The other day in the Washington Post there was an article talking about the Adelson primary. When we talk about a political primary, what it means is we have candidates in the Democratic Party and the Republican Party competing against each other to get the support of the people in their respective parties. Well, forget about that. That is old news. Now the goal is to appeal to one multibillionaire so this individual can contribute hundreds of millions of dollars into the campaign. This is what is going on right now in the Republican Party.
While the wealthiest are doing phenomenally well, while the United States today has the most unequal distribution of wealth and income of any major country on Earth, and while that income inequality is worse today than at any time since 1928, what we are also seeing is the collapse of the middle class and an increase in poverty.
Since 1999, the typical middle-class family has seen its income go down by more than $5,000 after adjusting for inflation. The typical middle-class American family earned less income last year than it did 25 years ago, back in 1989. The Presiding Officer is probably the last person in the world I have to explain this to, having written several books on this subject.
Why are people angry in this country? The median male worker in this country made $283 less last year than he did 44 years ago, and the typical female worker earned $1,700 less than in 2007.
The question I think every American should be asking is: How does it happen, when we have a huge increase in productivity--everybody has a cell phone, everybody has a sophisticated computer, we have robotics in all of our factories, we have a huge increase in productivity--where is all of the wealth going which increased productivity has created? The answer is pretty clear: It has gone to the top 1 percent.
So the moral issue we have to address as a nation is: Are we comfortable as a nation in which in recent years we have seen a huge increase in the number of millionaires and billionaires, while at the same time we have more people living in poverty than we have ever had before?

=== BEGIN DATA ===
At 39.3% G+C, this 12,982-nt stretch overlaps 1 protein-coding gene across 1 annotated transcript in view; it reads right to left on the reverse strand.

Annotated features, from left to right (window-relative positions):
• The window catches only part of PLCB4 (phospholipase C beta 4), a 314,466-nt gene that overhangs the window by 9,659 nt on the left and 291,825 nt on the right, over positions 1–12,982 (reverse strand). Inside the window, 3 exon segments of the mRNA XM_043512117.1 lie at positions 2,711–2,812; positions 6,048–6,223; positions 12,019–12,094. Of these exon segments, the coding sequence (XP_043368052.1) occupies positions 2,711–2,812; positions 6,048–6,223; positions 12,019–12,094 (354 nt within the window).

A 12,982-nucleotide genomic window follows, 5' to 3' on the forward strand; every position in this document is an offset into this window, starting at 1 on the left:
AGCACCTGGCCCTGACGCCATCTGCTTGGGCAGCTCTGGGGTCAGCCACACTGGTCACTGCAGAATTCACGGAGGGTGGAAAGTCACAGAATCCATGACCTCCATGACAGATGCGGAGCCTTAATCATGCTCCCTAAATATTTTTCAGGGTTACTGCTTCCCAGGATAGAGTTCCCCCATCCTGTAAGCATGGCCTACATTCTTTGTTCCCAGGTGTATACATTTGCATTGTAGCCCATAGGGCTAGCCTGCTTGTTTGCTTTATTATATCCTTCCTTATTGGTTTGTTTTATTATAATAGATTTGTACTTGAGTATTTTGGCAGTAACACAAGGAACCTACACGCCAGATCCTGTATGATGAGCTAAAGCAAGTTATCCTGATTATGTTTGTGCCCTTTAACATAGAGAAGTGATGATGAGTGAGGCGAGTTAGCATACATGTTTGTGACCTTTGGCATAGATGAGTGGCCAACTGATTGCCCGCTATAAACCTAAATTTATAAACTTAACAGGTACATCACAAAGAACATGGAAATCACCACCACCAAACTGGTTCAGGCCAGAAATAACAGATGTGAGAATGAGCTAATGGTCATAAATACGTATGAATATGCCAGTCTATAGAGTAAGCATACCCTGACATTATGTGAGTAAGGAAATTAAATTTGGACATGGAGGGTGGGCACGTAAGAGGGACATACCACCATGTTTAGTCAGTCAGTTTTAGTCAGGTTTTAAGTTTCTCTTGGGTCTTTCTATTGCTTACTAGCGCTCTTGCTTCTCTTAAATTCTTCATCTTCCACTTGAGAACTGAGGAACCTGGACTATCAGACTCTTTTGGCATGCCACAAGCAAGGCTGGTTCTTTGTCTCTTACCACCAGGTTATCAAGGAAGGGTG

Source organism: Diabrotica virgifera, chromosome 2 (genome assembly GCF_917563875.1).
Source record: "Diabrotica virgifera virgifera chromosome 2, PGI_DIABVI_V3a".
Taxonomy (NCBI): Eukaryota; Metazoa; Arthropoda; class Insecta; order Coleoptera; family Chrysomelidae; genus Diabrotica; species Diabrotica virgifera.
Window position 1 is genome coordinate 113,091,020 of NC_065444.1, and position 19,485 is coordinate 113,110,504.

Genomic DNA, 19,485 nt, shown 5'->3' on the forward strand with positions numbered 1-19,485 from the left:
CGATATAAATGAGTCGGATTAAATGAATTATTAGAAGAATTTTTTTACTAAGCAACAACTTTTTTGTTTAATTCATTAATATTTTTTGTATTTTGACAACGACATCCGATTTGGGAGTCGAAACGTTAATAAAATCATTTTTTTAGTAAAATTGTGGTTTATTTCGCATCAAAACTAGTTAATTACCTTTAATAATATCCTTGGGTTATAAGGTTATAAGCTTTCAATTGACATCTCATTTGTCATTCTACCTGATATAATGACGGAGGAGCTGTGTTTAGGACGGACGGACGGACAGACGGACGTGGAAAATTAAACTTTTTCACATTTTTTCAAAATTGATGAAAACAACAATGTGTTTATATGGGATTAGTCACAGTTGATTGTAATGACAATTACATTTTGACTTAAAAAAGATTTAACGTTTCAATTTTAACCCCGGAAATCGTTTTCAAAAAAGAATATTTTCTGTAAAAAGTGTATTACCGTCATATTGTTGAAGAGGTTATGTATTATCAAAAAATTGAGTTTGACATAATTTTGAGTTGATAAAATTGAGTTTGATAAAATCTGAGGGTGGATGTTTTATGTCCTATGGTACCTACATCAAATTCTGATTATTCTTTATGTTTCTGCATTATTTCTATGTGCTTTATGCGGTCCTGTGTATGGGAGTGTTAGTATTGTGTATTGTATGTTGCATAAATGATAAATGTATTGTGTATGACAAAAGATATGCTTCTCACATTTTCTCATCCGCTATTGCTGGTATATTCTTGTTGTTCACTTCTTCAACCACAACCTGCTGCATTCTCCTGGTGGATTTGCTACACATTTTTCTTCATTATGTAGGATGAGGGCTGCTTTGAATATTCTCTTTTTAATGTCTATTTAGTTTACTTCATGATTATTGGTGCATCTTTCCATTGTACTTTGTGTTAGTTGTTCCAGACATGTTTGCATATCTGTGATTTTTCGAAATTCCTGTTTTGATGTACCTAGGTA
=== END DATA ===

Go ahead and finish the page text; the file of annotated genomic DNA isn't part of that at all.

This is an incredible fact: As an aging nation with more and more people reaching retirement, half of the American people have less than $10,000 in their savings accounts and in many ways have no idea how they are going to retire with dignity. So the first issue we have to deal with is a moral issue. Are we comfortable living in a nation when so few have so much while so many have so little, and so many of our brothers and sisters--our fellow Americans--are struggling economically every single day?
Today we are addressing the issue of extending long-term unemployment benefits. There are millions of workers right now, including people who have worked their entire lives and who no longer can find a job. They have virtually no income coming in and are struggling to survive. Single moms are trying to raise families with very limited income. Is this the nation we are comfortable being?
I don't think we are. But it is not just an issue of individual income. Today, corporate profits are at an all-time high while wages are near an all-time low.
Then when we look at issues about how can we fund early childhood education, how can we make sure every American has health care as a right--how do we make sure that when people lose their jobs they are going to get the unemployment they need, we should remember that every single year corporations--large, multinational corporations--avoid paying at least $100 billion a year in taxes because they stash their cash in the Cayman Islands and other offshore tax havens. The result is one out of four American corporations pays nothing in Federal income taxes. In fact, over the last 5 years, huge companies, profitable companies, such as General Electric, Boeing, and Verizon, pay nothing--zero--in Federal income tax, even though all of those companies have made a combined profit of $78 billion since 2008.